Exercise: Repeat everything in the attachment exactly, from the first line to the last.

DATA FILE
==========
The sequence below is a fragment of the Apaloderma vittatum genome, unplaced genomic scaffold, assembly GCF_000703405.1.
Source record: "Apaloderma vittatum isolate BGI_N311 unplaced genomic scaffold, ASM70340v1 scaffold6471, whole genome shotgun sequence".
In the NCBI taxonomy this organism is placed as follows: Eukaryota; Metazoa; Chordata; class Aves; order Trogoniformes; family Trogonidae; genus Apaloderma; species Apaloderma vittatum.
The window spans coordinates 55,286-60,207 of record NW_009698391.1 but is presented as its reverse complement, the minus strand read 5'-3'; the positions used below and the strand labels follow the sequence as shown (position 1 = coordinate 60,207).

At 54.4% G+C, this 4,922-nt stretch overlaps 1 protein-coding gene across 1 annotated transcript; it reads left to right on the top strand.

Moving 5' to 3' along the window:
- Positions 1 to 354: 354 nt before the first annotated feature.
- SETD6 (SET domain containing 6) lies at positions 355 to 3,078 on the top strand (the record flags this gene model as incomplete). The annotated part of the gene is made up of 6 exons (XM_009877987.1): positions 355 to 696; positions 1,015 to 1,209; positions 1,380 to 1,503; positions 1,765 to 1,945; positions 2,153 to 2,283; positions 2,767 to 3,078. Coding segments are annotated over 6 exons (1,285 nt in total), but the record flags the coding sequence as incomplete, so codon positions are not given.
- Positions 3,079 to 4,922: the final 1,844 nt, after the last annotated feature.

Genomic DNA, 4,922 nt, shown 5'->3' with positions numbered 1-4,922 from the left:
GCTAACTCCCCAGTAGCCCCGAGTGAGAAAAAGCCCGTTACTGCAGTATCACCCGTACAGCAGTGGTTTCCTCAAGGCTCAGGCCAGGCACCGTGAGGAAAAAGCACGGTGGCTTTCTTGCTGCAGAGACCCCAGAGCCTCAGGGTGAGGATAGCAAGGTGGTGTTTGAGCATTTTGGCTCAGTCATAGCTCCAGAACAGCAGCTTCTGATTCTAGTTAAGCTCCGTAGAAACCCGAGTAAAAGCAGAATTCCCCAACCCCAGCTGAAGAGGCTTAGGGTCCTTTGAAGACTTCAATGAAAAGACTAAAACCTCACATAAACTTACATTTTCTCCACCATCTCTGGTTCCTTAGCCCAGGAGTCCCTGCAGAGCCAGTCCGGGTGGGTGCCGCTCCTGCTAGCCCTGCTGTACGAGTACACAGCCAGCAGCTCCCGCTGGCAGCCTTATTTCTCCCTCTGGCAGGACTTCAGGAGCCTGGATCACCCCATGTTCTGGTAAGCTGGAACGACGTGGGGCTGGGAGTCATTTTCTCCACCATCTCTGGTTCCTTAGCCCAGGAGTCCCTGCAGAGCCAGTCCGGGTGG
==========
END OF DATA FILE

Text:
The sequence below is a fragment of the Apaloderma vittatum genome, unplaced genomic scaffold, assembly GCF_000703405.1.
Source record: "Apaloderma vittatum isolate BGI_N311 unplaced genomic scaffold, ASM70340v1 scaffold6471, whole genome shotgun sequence".
In the NCBI taxonomy this organism is placed as follows: Eukaryota; Metazoa; Chordata; class Aves; order Trogoniformes; family Trogonidae; genus Apaloderma; species Apaloderma vittatum.
The window spans coordinates 55,286-60,207 of record NW_009698391.1 but is presented as its reverse complement, the minus strand read 5'-3'; the positions used below and the strand labels follow the sequence as shown (position 1 = coordinate 60,207).

At 54.4% G+C, this 4,922-nt stretch overlaps 1 protein-coding gene across 1 annotated transcript; it reads left to right on the top strand.

Moving 5' to 3' along the window:
- Positions 1 to 354: 354 nt before the first annotated feature.
- SETD6 (SET domain containing 6) lies at positions 355 to 3,078 on the top strand (the record flags this gene model as incomplete). The annotated part of the gene is made up of 6 exons (XM_009877987.1): positions 355 to 696; positions 1,015 to 1,209; positions 1,380 to 1,503; positions 1,765 to 1,945; positions 2,153 to 2,283; positions 2,767 to 3,078. Coding segments are annotated over 6 exons (1,285 nt in total), but the record flags the coding sequence as incomplete, so codon positions are not given.
- Positions 3,079 to 4,922: the final 1,844 nt, after the last annotated feature.

Genomic DNA, 4,922 nt, shown 5'->3' with positions numbered 1-4,922 from the left:
GCTAACTCCCCAGTAGCCCCGAGTGAGAAAAAGCCCGTTACTGCAGTATCACCCGTACAGCAGTGGTTTCCTCAAGGCTCAGGCCAGGCACCGTGAGGAAAAAGCACGGTGGCTTTCTTGCTGCAGAGACCCCAGAGCCTCAGGGTGAGGATAGCAAGGTGGTGTTTGAGCATTTTGGCTCAGTCATAGCTCCAGAACAGCAGCTTCTGATTCTAGTTAAGCTCCGTAGAAACCCGAGTAAAAGCAGAATTCCCCAACCCCAGCTGAAGAGGCTTAGGGTCCTTTGAAGACTTCAATGAAAAGACTAAAACCTCACATAAACTTACATTTTCTCCACCATCTCTGGTTCCTTAGCCCAGGAGTCCCTGCAGAGCCAGTCCGGGTGGGTGCCGCTCCTGCTAGCCCTGCTGTACGAGTACACAGCCAGCAGCTCCCGCTGGCAGCCTTATTTCTCCCTCTGGCAGGACTTCAGGAGCCTGGATCACCCCATGTTCTGGTAAGCTGGAACGACGTGGGGCTGGGAGTCATTTTCTCCACCATCTCTGGTTCCTTAGCCCAGGAGTCCCTGCAGAGCCAGTCCGGGTGG